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New year, same challenges: rural broadband, infrastructure among South Shore’s priorities for 2019


Lunenburg continues to work on addressing the wastewater treatment plant and harbour water health.
Lunenburg continues to work on addressing the wastewater treatment plant and harbour water health. - Ryan Taplin

Some of the challenges of 2018 remain for leaders along the South Shore.

The roads are still potholed, there are still straight pipes emptying into the LaHave River and some residents still don’t have adequate internet.

These shortcoming are reflected in the scheduled projects by all three levels of government and are, to an extent, continuations from last year’s efforts.

But 2019 has its own set of challenges; it is an election year and the clock is ticking on the Liberal government to fulfill last election’s promises.

Federal initiatives

No one is more aware of the lingering challenges — and time crunch — facing the government than Bernadette Jordan, the Liberal MP for South Shore-St. Margarets.

“I still feel like I have a lot to accomplish, a lot to offer,” she said during a sitdown interview with the South Shore Breaker.

Jordan will run for a second term and will be continuing to work on several of the same issues which got her elected in 2015.

However, she has a new challenge: in the most recent federal cabinet shuffle, Jordan was named Minister of Rural Economic Development.

Given her riding, Jordan is well acquainted with the challenges facing rural Canadians.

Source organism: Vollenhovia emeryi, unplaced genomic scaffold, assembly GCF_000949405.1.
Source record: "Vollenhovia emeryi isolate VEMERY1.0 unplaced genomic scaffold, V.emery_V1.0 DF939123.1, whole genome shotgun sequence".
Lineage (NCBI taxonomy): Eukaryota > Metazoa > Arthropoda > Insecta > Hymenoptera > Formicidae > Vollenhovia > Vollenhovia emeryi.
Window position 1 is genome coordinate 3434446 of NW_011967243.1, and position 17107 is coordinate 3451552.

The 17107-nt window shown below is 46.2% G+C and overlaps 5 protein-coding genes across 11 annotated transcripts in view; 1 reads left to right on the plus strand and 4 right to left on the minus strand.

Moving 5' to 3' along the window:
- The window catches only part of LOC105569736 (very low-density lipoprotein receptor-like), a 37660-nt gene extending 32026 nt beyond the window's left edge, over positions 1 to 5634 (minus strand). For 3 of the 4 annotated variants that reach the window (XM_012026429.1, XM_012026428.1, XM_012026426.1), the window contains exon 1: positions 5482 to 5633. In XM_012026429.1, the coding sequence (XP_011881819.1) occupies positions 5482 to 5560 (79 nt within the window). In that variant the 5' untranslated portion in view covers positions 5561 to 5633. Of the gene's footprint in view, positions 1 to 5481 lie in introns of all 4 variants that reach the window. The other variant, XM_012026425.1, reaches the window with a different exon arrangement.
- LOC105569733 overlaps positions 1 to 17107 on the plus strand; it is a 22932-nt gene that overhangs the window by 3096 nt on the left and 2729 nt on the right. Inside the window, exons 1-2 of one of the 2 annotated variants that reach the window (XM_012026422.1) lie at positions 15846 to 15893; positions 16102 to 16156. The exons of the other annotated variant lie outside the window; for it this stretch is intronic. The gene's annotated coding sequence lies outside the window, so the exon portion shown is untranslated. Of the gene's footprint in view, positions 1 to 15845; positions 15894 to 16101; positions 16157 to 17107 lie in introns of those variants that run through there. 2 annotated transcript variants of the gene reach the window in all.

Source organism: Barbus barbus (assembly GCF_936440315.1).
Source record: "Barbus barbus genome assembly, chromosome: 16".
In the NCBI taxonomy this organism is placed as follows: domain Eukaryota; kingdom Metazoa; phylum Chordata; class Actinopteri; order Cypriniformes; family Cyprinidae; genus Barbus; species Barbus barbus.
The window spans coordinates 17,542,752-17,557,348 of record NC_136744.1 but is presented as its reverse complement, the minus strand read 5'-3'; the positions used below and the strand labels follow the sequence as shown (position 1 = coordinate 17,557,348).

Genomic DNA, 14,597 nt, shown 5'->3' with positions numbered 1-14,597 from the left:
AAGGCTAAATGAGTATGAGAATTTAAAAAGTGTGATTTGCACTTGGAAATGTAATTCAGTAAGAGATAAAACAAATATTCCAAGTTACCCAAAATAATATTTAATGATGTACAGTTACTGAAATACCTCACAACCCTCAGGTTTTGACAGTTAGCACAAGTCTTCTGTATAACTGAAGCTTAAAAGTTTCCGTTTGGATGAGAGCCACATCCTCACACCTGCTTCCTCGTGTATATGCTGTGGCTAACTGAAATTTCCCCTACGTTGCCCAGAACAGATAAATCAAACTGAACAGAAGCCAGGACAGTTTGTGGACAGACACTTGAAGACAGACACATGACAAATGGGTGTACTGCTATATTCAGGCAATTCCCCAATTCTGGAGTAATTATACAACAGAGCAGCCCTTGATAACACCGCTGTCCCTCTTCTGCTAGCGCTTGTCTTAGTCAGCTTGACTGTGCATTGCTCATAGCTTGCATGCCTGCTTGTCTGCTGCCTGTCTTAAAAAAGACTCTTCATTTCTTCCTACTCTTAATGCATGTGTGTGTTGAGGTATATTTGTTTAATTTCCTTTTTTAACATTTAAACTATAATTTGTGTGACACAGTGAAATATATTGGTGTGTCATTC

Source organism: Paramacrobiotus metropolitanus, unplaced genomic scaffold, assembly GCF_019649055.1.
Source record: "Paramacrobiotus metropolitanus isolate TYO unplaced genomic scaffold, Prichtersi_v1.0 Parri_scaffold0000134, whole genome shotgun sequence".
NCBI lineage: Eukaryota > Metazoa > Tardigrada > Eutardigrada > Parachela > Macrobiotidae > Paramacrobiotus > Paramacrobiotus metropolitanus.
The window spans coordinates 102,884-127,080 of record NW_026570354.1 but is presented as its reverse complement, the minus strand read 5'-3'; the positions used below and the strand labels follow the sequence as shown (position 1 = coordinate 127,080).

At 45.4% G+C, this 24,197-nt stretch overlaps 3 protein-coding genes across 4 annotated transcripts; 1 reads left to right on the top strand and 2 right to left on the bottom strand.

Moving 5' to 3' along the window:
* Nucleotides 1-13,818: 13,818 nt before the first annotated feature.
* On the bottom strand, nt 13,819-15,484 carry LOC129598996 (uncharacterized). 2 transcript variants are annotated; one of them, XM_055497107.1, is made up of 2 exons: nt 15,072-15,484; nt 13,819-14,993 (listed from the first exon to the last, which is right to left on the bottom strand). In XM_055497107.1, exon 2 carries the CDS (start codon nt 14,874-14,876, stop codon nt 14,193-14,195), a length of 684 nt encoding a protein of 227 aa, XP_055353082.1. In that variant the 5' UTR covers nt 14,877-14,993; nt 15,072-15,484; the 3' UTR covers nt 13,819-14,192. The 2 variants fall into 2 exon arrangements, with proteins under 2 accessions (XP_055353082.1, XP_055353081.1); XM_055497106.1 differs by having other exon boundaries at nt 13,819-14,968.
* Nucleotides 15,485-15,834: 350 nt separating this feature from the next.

Previously, her goals included twinning the 103 Highway, cleaning up the LaHave River, improving rural broadband, addressing abandoned and derelict vessels and helping small craft harbours.

“I’ve been really happy to move the needle on all five of those things in the last three years,” she said.

But moving forward into 2019, Jordan noted she will be working with all levels of government to improve internet throughout her riding and as minister, in ridings across the county..

“Rural broadband is something extremely vital to making rural economics grow,” said Jordan. “I really want to see that become a major focus for me during the campaign.”

She added that the collaboration of federal, provincial and municipal governments will be key in meeting her goals.

“It works best when all three levels of government are on the same page,” she said.

Jordan pointed to the LaHave River clean up as an example of what can be accomplished when governments collaborate.

“It’s a three way split for the funding. That’s what happened for the LaHave River,” she said.

Other topics which Jordan said she hoped to address moving forward include poverty reduction and help for seniors.

“These are all issues that we’re struggling with in rural Nova Scotia. Those are all things that (are) on my radar for the next mandate,” said Jordan.

Municipal matters

Carolyn Bolivar-Getson, the mayor for the Municipality of the District of Lunenburg (MODL), also said that many of the projects on council’s radar are continuations from 2018.